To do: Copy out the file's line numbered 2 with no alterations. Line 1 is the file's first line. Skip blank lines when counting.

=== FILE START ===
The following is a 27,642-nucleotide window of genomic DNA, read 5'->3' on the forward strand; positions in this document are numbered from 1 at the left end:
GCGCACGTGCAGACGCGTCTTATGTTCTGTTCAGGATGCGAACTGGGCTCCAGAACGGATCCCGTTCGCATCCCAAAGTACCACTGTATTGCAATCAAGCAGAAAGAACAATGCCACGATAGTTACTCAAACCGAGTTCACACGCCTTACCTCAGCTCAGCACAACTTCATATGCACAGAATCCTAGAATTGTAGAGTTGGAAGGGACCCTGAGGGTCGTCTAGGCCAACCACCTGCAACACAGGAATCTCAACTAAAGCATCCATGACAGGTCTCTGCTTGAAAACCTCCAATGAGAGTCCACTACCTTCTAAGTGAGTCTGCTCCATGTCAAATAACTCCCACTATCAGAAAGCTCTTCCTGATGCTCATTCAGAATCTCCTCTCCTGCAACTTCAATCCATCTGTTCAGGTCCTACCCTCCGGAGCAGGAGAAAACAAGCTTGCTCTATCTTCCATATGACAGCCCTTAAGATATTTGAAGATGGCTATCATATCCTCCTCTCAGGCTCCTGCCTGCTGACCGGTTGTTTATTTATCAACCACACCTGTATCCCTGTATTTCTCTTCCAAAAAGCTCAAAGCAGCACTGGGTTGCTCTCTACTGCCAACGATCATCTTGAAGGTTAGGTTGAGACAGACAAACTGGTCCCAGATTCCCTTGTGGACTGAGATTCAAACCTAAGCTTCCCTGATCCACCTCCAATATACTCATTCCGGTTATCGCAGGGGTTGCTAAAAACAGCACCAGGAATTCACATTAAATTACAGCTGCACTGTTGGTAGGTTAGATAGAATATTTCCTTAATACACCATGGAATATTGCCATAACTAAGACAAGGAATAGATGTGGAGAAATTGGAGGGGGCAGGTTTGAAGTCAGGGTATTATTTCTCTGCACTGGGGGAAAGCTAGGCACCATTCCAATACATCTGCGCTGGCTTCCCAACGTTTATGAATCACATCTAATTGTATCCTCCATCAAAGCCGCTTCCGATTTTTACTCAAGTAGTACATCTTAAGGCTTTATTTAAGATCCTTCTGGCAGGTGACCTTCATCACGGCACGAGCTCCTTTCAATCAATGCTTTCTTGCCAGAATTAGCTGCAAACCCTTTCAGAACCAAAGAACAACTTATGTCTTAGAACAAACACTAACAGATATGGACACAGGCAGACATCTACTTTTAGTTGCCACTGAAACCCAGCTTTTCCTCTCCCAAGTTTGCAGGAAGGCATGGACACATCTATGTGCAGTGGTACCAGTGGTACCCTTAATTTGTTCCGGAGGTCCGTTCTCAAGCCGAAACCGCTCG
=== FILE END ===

GCGCACGTGCAGACGCGTCTTATGTTCTGTTCAGGATGCGAACTGGGCTCCAGAACGGATCCCGTTCGCATCCCAAAGTACCACTGTATTGCAATCAAGCAGAAAGAACAATGCCACGATAGTTACTCAAACCGAGTTCACACGCCTTACCTCAGCTCAGCACAACTTCATATGCACAGAATCCTAGAATTGTAGAGTTGGAAGGGACCCTGAGGGTCGTCTAGGCCAACCACCTGCAACACAGGAATCTCAACTAAAGCATCCATGACAGGTCTCTGCTTGAAAACCTCCAATGAGAGTCCACTACCTTCTAAGTGAGTCTGCTCCATGTCAAATAACTCCCACTATCAGAAAGCTCTTCCTGATGCTCATTCAGAATCTCCTCTCCTGCAACTTCAATCCATCTGTTCAGGTCCTACCCTCCGGAGCAGGAGAAAACAAGCTTGCTCTATCTTCCATATGACAGCCCTTAAGATATTTGAAGATGGCTATCATATCCTCCTCTCAGGCTCCTGCCTGCTGACCGGTTGTTTATTTATCAACCACACCTGTATCCCTGTATTTCTCTTCCAAAAAGCTCAAAGCAGCACTGGGTTGCTCTCTACTGCCAACGATCATCTTGAAGGTTAGGTTGAGACAGACAAACTGGTCCCAGATTCCCTTGTGGACTGAGATTCAAACCTAAGCTTCCCTGATCCACCTCCAATATACTCATTCCGGTTATCGCAGGGGTTGCTAAAAACAGCACCAGGAATTCACATTAAATTACAGCTGCACTGTTGGTAGGTTAGATAGAATATTTCCTTAATACACCATGGAATATTGCCATAACTAAGACAAGGAATAGATGTGGAGAAATTGGAGGGGGCAGGTTTGAAGTCAGGGTATTATTTCTCTGCACTGGGGGAAAGCTAGGCACCATTCCAATACATCTGCGCTGGCTTCCCAACGTTTATGAATCACATCTAATTGTATCCTCCATCAAAGCCGCTTCCGATTTTTACTCAAGTAGTACATCTTAAGGCTTTATTTAAGATCCTTCTGGCAGGTGACCTTCATCACGGCACGAGCTCCTTTCAATCAATGCTTTCTTGCCAGAATTAGCTGCAAACCCTTTCAGAACCAAAGAACAACTTATGTCTTAGAACAAACACTAACAGATATGGACACAGGCAGACATCTACTTTTAGTTGCCACTGAAACCCAGCTTTTCCTCTCCCAAGTTTGCAGGAAGGCATGGACACATCTATGTGCAGTGGTACCAGTGGTACCCTTAATTTGTTCCGGAGGTCCGTTCTCAAGCCGAAACCGCTCG